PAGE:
While scrolling through my timeline on Facebook last week, I came across a post about a child who had been put on a "cleanse" to lose weight. I cannot tell you how that made my blood boil!! That poor child! It's hard enough to be an overweight child when all you want to be as an adolescent is the same as everyone else. Not to mention the shame that goes along with being put on an extreme diet of protein shakes and "snack" bars. How do you explain to your friends that you are having a protein shake for lunch while they enjoy a turkey sandwich on whole wheat bread or Greek yogurt with berries? Even children who are diagnosed as obese are not put on a "diet" by health professionals, let alone a cleanse. The Academy of Nutrition and Dietetics recommends that children who are classified as overweight or obese maintain their current weight and only attempt to lose weight through calorie restriction if other risk factors for disease are present. If that is the case, then a healthy and appropriate diet is prescribed by a Registered Dietitian. It is imperative that all children eat nutrient-dense foods each day. Cleanses, even the best of them, do not contain the appropriate nutrients needed for a growing child. If your child has been diagnosed as overweight or obese by a licensed physician, you may ask to be referred to a Registered Dietitian for guidance. But in the meantime, here are some helpful tips for helping an overweight or obese child reach a healthy body weight.
1. Exercise is key.
The best way to have a child reach their healthy body weight (as determined by a Medical Doctor (MD) or Registered Dietitian (RD)) is through physical activity. That's right, no extreme calorie restriction needed. Kids are lucky; they grow up, literally. Stabilizing weight gain while burning excess body fat is the goal while they grow. A healthy dose of exercise for 60 minutes on most days will help them build strong bones and muscles, while burning that excess fat. Not sure where to start? Try going for brisk walks, playing a game a soccer or taking a bike ride through a local park. The more fun the workout, the greater the chances are that your child will have fun and want to do it again. Over time, a healthy, lifelong habit of exercise will develop and that's good for people at any age.
2. Serve "American-style" at meals.
Did you know that plating food in the kitchen and serving that pre-portioned plate at the table is called "American" style? "Family" style is when you serve meals from large platters that are placed on the dining table. Pre-plating a child's meal (and an adult's, for that matter) reduces the urge for second helpings and the extra calories that come along with it. Try pre-plating your family's meals in the kitchen and bring only those plates to the table. Hungry for seconds? OK, bring a salad or cut-up raw vegetables to the table to pick at. Chances are, no one will need another helping of the main course.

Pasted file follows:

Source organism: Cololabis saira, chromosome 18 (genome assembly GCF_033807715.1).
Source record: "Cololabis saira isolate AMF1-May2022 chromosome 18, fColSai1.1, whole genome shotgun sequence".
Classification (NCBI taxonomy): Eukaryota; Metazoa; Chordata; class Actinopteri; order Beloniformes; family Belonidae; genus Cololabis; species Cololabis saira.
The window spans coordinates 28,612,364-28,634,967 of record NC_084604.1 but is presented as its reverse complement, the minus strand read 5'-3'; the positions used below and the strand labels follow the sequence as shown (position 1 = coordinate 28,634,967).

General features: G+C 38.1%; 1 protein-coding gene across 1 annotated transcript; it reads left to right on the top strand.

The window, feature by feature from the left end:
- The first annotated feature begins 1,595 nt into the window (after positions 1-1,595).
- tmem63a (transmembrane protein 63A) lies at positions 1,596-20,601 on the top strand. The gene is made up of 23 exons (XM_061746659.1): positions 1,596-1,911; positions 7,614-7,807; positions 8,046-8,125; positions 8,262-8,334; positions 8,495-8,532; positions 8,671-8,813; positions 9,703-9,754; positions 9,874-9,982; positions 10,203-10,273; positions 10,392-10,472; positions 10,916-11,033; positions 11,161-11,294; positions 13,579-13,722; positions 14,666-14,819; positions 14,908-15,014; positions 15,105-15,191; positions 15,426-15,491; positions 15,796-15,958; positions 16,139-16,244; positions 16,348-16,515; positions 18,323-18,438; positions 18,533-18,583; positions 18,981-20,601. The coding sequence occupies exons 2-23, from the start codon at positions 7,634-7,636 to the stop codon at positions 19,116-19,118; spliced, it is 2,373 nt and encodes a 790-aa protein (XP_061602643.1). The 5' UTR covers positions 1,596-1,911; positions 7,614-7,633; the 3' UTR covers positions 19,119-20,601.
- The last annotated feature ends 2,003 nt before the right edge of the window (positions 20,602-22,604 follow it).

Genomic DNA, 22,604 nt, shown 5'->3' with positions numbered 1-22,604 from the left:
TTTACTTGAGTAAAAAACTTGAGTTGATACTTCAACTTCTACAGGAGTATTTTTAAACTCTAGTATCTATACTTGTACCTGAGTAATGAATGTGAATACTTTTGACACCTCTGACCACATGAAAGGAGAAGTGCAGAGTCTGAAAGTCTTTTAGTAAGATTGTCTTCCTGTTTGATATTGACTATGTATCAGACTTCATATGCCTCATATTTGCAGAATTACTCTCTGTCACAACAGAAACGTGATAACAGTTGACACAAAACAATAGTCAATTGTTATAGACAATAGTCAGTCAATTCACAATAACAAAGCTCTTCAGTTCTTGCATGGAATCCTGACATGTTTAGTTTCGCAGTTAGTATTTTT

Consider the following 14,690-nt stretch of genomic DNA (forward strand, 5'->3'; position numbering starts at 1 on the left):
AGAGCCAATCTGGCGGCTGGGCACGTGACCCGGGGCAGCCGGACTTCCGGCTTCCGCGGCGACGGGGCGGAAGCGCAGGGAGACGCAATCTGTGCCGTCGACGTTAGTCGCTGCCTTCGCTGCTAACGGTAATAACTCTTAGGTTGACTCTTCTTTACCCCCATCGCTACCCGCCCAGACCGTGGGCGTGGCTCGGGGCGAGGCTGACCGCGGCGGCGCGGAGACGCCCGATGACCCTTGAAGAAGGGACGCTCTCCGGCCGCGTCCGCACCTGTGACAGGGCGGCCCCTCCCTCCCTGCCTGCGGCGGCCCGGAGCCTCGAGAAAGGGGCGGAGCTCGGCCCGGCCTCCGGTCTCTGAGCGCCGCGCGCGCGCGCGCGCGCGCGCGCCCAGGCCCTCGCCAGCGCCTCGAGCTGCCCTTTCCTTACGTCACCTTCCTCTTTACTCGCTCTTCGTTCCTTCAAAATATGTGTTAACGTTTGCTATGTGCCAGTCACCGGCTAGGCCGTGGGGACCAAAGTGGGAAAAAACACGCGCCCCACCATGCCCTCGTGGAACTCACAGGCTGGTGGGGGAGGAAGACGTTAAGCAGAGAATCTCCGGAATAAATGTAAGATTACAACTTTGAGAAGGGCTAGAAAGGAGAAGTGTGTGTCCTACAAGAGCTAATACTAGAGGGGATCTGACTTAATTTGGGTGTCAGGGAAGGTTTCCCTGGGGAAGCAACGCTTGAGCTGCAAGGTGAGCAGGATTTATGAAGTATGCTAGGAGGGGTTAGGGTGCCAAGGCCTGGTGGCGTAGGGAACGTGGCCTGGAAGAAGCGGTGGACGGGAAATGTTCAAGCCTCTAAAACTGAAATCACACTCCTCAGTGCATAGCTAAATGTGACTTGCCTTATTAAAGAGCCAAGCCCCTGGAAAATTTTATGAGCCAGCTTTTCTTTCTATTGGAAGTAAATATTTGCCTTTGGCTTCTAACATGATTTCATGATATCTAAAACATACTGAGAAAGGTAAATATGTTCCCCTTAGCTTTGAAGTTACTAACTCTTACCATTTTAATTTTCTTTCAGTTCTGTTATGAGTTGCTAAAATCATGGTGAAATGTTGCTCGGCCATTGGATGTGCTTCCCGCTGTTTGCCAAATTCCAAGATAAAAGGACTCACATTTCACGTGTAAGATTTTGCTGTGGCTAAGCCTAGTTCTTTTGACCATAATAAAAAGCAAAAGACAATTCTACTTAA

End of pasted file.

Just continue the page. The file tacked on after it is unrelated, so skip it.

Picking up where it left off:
3. Reduce temptation.
Rarely does it happen that the children do the food shopping for a household. As the parent, it is your responsibility to teach them how to choose healthy snacks. By purchasing appropriate snacks and refusing to purchase the highly processed, calorically-dense, nutrient-deficient junk, the likelihood of a child eating a sleeve of cookies or a bag of fried chips is reduced. Believe it or not, most kids will go for the "easy grab," so leave out a bowl of fruit where they can see it and reach it, or keep one-portion bags of popcorn or pretzels in the pantry for a crunchy treat.
4. Involve them in meal planning.
Kids tend to eat what they have a hand in preparing. Find out what they like to eat, and together you can search for a recipe that is low in fat, sugar and refined grains and high in fiber and nutrients. Then have them help with the cooking! Working together with measuring cups and spoons is a great time to teach about portion sizes. There are some helpful visuals available to remind you of appropriate portion sizes. Here is a list to guide you and your kids to eat the right amount of food.
5. Just say "No!" to diets and cleanses for children.
When you teach children how to eat right by cooking from scratch, snacking on minimally processed foods and serving appropriate portions, they learn how to eat as a way of life and not as a quick-fix to a weight problem. Even if they are classified as overweight or obese, there is no need to put a child on a diet. Children need nutrients to grow properly. Unless there are food allergies, all food groups should be included in their daily eating plan to get all of the essential nutrients during this crucial period of growth. Diets and cleanses will not provide all that a child needs; real food will.
Obesity is no joke; it is an independent risk factor for heart diseases and diabetes -- diseases that are epidemics in our country. These tips are not only useful for children to avoid these diseases, but for adults as well. Learning how to eat real food in the amount your body needs to maintain its weight for optimal health can benefit people at any age. A Registered Dietitian can help you and your family reduce your risk of obesity. The right way.